Are Your Digestion Troubles Irritable Bowel Syndrome?

Irritable bowel syndrome (IBS) is a common digestive condition that impacts the colon. Most people experience digestive troubles at some point in their lives, but it’s usually short-lived and resolves on its own.

If you’re dealing with digestive issues that haven’t resolved, or seem to resolve only to return, it’s best to schedule a visit with a digestive specialist to get to the bottom of things. Gastroenterologist Vikram S Jayanty, MD is backed by over three decades of experience diagnosing and managing a full range of digestive diseases, including IBS, which is a functional bowel disorder. Knowing the signs and symptoms will help you know when to see a specialist.

What is IBS?

IBS is a gastrointestinal disorder that primarily affects the colon, or large intestine. IBS, unlike other GI disorders, doesn’t damage the intestines. It's a brain-gut disorder in which the brain and gut don't work together as well as they should, leading to increased gut sensitivity.

Although the condition isn't life-threatening, it can last a long time, and if the symptoms aren't treated, they can have a negative impact on your quality of life.

Based on the primary symptoms, IBS can be divided into three categories:

Constipation is the primary symptom in IBS-C, while diarrhea is the primary issue in IBS-D. Some patients alternate between diarrhea and constipation, along with having other IBS symptoms (IBS-mixed).

Symptoms of IBS

IBS causes a wide range of gastrointestinal issues. These include:

  • Gas
  • Bloating
  • Constipation
  • Diarrhea
  • Abdominal cramps
  • Abdominal discomfort

While most people experience one or more of these symptoms on occasion, this doesn’t necessarily indicate they have IBS. People who have symptoms that are persistent and severe enough can meet the criteria for an IBS diagnosis.

Here are some ways to tell that you may be dealing with IBS instead of typical digestive issues:

  • Change in stool
  • Symptoms last three months or longer
  • Symptoms are persistent or cyclical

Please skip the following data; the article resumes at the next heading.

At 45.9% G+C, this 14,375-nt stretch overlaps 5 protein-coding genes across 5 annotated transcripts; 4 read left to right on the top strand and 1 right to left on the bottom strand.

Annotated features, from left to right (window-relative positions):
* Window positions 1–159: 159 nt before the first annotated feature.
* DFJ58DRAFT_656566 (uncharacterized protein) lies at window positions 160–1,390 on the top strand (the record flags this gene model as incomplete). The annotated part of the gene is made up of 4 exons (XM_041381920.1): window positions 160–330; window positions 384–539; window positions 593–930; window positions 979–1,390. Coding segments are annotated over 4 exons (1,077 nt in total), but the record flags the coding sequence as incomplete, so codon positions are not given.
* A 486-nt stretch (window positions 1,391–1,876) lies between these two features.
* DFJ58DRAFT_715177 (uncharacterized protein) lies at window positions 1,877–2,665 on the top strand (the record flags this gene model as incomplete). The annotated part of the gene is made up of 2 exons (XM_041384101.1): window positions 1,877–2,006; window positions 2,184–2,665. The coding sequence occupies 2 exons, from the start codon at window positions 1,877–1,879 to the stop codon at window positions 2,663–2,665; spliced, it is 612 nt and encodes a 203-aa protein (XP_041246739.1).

• Symptoms disrupt your everyday life

To diagnose IBS, Dr. Jayanty takes a thorough medical history, asks about your symptoms, and orders relevant tests. Much of the testing is to rule out more serious conditions like inflammatory bowel disease (IBD).

Expect to discuss the severity and frequency of your symptoms as well as a few other details. For example, experiencing symptoms during the day is more typical of IBS than IBD, where someone might wake up in the middle of the night with diarrhea. Other indicators that it's IBD rather than IBS include:

  • Weight loss
  • Fever
  • Bloody stool

To check for inflammatory markers, your Dr. Vayanty may perform blood and stool tests. If these tests come back normal, you may have IBS rather than IBD.

Causes of IBS

Experts aren't sure what causes IBS, but there are some risk factors to consider, including:

  • Intestinal infections
  • Bacterial overgrowth
  • Certain medications

Additionally, some health conditions (e.g. migraine) can cause digestive hypersensitivity.

Treatment of IBS

You can begin your journey to IBS relief after Dr. Vayanty has ruled out other GI conditions like IBD. There are several treatments that help people with IBS live more comfortably by reducing flare-ups and symptoms.

Antispasmodic medications relax the muscles of the digestive tract and relieve the cramping.

Anti-constipation medications help get more fluid into your gut, which can relieve constipation.

Anti-diarrhea medications can slow the passage of waste through your colon while also reducing bowel contractions.

Lifestyle change tips

A change in diet helps many people control their symptoms. Here are some tips:

Increase fiber intake

Fiber is especially important for people who suffer from IBS-C. Fiber can help you have more regular bowel movements by bulking up your stools. If you're having trouble getting enough fiber in your diet, a fiber supplement can help.

Foods to avoid if you have IBS symptoms

Avoiding foods and drinks high in sugars called fermentable oligosaccharides, disaccharides, monosaccharides, and polyols (FODMAPS) is incredibly helpful for relieving IBS symptoms. Foods high in FODMAPS to steer clear of include:

  • Certain fruits (apples, mangos, pears, and peaches)
  • Certain vegetables (Brussels sprouts, onion, broccoli, asparagus, and cauliflower)
  • Soy products
  • Wheat
  • Garlic
  • Legumes
  • Dairy foods

Also, keep in mind the fundamentals of staying healthy. Getting enough sleep, staying hydrated, and controlling your stress levels can all help.

If you’re struggling with digestive symptoms, schedule a visit for a comprehensive evaluation with Dr. Jayanty. Call our Houston office, or book your request online today. We can help you get relief from your symptoms so you can enjoy your life.

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